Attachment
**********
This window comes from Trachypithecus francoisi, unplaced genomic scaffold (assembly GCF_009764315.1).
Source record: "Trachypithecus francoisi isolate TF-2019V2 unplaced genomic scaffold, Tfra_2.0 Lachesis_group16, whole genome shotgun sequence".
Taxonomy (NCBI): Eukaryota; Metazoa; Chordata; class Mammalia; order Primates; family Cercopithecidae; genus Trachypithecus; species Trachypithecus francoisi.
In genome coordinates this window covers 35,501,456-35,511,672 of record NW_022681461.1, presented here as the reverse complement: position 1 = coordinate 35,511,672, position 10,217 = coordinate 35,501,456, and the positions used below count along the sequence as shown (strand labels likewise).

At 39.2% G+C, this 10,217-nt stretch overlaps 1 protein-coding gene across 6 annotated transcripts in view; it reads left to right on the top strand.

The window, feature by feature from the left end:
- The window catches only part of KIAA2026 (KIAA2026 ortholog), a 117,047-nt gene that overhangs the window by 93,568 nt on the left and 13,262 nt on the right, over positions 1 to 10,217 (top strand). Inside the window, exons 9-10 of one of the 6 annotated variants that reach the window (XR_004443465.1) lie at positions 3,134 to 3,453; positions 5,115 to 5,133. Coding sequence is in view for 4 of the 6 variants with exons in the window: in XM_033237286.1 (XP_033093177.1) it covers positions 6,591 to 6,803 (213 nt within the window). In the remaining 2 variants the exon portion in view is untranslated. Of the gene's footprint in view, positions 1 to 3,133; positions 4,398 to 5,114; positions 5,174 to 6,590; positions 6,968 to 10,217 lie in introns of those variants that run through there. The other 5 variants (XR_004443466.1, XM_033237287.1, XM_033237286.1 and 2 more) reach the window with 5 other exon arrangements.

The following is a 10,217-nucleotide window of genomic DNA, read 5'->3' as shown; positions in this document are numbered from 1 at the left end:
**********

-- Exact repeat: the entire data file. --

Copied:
This window comes from Trachypithecus francoisi, unplaced genomic scaffold (assembly GCF_009764315.1).
Source record: "Trachypithecus francoisi isolate TF-2019V2 unplaced genomic scaffold, Tfra_2.0 Lachesis_group16, whole genome shotgun sequence".
Taxonomy (NCBI): Eukaryota; Metazoa; Chordata; class Mammalia; order Primates; family Cercopithecidae; genus Trachypithecus; species Trachypithecus francoisi.
In genome coordinates this window covers 35,501,456-35,511,672 of record NW_022681461.1, presented here as the reverse complement: position 1 = coordinate 35,511,672, position 10,217 = coordinate 35,501,456, and the positions used below count along the sequence as shown (strand labels likewise).

At 39.2% G+C, this 10,217-nt stretch overlaps 1 protein-coding gene across 6 annotated transcripts in view; it reads left to right on the top strand.

The window, feature by feature from the left end:
- The window catches only part of KIAA2026 (KIAA2026 ortholog), a 117,047-nt gene that overhangs the window by 93,568 nt on the left and 13,262 nt on the right, over positions 1 to 10,217 (top strand). Inside the window, exons 9-10 of one of the 6 annotated variants that reach the window (XR_004443465.1) lie at positions 3,134 to 3,453; positions 5,115 to 5,133. Coding sequence is in view for 4 of the 6 variants with exons in the window: in XM_033237286.1 (XP_033093177.1) it covers positions 6,591 to 6,803 (213 nt within the window). In the remaining 2 variants the exon portion in view is untranslated. Of the gene's footprint in view, positions 1 to 3,133; positions 4,398 to 5,114; positions 5,174 to 6,590; positions 6,968 to 10,217 lie in introns of those variants that run through there. The other 5 variants (XR_004443466.1, XM_033237287.1, XM_033237286.1 and 2 more) reach the window with 5 other exon arrangements.

The following is a 10,217-nucleotide window of genomic DNA, read 5'->3' as shown; positions in this document are numbered from 1 at the left end: